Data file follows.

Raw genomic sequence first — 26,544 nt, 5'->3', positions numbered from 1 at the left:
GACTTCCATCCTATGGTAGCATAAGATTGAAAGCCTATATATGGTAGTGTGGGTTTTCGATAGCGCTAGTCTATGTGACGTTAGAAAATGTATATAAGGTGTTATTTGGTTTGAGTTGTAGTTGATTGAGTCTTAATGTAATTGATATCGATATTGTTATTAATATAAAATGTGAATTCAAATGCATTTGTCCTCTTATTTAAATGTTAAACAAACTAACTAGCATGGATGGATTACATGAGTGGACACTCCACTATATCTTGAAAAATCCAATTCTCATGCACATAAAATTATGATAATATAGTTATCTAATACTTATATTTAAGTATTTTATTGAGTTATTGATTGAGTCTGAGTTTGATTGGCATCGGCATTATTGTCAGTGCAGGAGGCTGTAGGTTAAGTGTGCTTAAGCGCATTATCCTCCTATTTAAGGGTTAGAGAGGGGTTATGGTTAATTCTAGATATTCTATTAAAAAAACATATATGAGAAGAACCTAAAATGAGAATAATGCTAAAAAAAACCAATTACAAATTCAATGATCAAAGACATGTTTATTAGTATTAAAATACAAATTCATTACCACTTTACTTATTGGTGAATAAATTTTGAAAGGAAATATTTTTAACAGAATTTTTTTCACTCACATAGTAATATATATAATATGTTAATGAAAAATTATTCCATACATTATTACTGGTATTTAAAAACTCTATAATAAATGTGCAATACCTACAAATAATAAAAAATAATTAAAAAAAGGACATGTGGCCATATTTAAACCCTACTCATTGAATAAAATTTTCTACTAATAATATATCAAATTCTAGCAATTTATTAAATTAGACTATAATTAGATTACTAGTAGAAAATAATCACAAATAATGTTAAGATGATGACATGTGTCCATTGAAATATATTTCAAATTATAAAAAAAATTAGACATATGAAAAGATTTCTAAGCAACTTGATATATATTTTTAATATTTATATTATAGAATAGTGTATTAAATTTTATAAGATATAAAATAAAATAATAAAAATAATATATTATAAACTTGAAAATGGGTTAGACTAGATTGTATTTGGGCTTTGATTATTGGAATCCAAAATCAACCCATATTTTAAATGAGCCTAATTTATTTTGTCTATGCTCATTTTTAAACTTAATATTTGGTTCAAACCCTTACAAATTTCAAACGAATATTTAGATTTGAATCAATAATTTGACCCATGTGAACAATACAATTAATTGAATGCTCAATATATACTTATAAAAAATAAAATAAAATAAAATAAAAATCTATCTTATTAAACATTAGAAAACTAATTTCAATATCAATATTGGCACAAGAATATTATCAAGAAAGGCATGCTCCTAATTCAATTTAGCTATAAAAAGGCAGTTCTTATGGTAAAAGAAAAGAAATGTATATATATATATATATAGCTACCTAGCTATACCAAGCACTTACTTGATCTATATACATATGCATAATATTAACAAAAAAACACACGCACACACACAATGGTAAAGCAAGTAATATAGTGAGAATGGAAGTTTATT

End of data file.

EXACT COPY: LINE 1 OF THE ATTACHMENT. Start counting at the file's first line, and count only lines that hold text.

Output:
Raw genomic sequence first — 26,544 nt, 5'->3', positions numbered from 1 at the left: